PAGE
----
My son started using a word — I don’t know if it came from school or the TV, but I think it’s a combination of friend and enemy. That’s what time is. We never know how much of it we have. I think the worst is when you see a deadline approaching, and no matter how fast you move to try and beat it, it won’t work. Two or three weeks ago, I learned about a contest that would be perfect for me. It’s the Writer’s Digest Self-Published Book Award. The prizes looked fabulous, or at least well-worth the $100 entry fee; and it just so happens I could squeeze that much out of the lemon that is my life right now. I knew my novel was ready — it was already renting its own apartment in the e-book world, and I was already working on a print version of my novella. So I started pushing hard on making a print version of my novel; a bound and finished copy is what is required to enter in the contest.
Here’s the deal. Anything you do at the early stages of your writing life can make or break your reputation. The people at Writer’s Digest know that. One of the things they look carefully at is how professional your work is. It doesn’t matter if your prose is brilliant and your grammar could write its own textbook; if the book looks sloppy, you look sloppy. They did allow any books published within the past five years or so to be eligible.
So here I was, trying to push my book through finishing school in record time. I am using CreateSpace for the printed copies: budget constraints, et al. I don’t know how many thousands of people they work with; they are part of Amazon. But it takes a certain number of hours to accomplish a task, even if it is mostly automated in their computers. And it takes a certain number of days to mail a physical object from one side of the country to the other. When you print a copy of your baby, it is old-fashioned. Things don’t update at internet speed. So you format your work to the best of your ability and submit it. Once they approve the format as usable, you need to order a proof copy and wait for it to arrive. Things that look perfect on a computer screen don’t always look perfect on a page. When you flip through a book, it’s easy to see any discrepancies, such as margins that don’t match from one chapter to the next, such as quotation marks that point the wrong way at the end of a cut-off conversation. I don’t know if I’m missing some hidden feature of Word, but I could only get the quote marks to do what I wanted them to do by changing dash marks to ellipses. I have learned a lot about the Ruler. The ruler tells each paragraph how much to indent the first line, for one thing.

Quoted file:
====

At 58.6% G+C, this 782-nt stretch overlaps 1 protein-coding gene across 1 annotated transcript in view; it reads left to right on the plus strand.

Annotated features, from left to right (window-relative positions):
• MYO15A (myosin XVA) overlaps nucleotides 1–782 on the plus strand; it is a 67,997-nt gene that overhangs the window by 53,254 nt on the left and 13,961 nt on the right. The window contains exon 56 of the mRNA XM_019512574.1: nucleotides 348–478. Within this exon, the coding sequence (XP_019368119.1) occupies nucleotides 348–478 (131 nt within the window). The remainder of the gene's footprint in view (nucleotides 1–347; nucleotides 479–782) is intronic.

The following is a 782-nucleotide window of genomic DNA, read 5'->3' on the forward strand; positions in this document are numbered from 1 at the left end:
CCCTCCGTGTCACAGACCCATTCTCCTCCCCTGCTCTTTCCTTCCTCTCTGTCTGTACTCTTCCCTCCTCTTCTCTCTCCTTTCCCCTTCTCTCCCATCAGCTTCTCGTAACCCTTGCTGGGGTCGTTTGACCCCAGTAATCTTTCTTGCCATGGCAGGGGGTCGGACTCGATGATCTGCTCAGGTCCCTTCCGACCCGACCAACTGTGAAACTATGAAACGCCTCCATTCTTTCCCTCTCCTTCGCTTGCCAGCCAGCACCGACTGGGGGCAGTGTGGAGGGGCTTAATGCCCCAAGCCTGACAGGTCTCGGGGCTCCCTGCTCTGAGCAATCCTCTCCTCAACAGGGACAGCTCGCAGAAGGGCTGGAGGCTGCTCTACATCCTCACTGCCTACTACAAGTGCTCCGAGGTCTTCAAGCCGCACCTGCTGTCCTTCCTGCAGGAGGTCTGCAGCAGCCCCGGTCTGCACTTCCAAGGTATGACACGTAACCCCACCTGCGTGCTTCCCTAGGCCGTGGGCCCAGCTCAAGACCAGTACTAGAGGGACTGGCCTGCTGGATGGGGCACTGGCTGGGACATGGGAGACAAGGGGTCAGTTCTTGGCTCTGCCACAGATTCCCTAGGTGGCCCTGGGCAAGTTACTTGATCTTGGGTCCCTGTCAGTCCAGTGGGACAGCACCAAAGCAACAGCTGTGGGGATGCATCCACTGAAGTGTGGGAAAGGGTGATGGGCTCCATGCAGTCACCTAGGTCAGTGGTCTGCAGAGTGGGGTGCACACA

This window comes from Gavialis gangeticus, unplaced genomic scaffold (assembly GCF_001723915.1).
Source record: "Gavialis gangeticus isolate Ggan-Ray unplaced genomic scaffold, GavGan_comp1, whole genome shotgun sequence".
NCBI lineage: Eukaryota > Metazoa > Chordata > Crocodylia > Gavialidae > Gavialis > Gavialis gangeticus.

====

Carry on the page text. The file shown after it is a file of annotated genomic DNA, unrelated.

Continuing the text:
Another thing I learned was to take a book published within the last several years — mostly Stephen King stuff in my case — and study the formatting used by the professionals. If you learned about paragraph indents of five spaces in school, that is no longer in ‘vogue.’ Now it’s about three. Margins are close to the edges, too close if you ask me. What if by some twist of fate a page becomes torn — say it isn’t so! You have just lost that many words, and if you are like me, things like that stick in your mind: the whole book is DAMAGED GOODS. The page numbers are at the top, the author is all caps on the left, the title is all caps on the right. If you are going with a full-service self-publisher, they may take care of all that for you. If you are on my budget, you have to take care of all those details yourself.
So the proof comes in and you start marking your changes and dog-earing the pages; both of which hurt my heart to do to a book. If your trusted friends have any kind of life at all, most of the work will fall on you; make sure you get everything right. When you’re done, you go back to your computer copy and make all the changes there. Save it as a pdf, and take the time to study every detail. Go through it fast and watch for formatting glitches. Go through it slow and watch for everything else. A missed Return at the end of a chapter will spread out a line until it reaches the right margin. Try it and see how retarded it looks just above that huge white space, just begging to be noticed.
Every time you make a change in your book, it has to go through the approval, proof printing, shipping, study process all over again. Once you approve the proof, it’s finished. I don’t want to make my first printed works anything less than my best effort. I already know I will miss the deadline for this contest, which is also tax-day. Rather unforgettable, isn’t it? Maybe it’ll happen next year. Maybe I can advertise effectively in the meantime, sell a million copies, and my book will speak for itself. Maybe pigs will fly out of my . . . umm, book.
Don’t ever give up.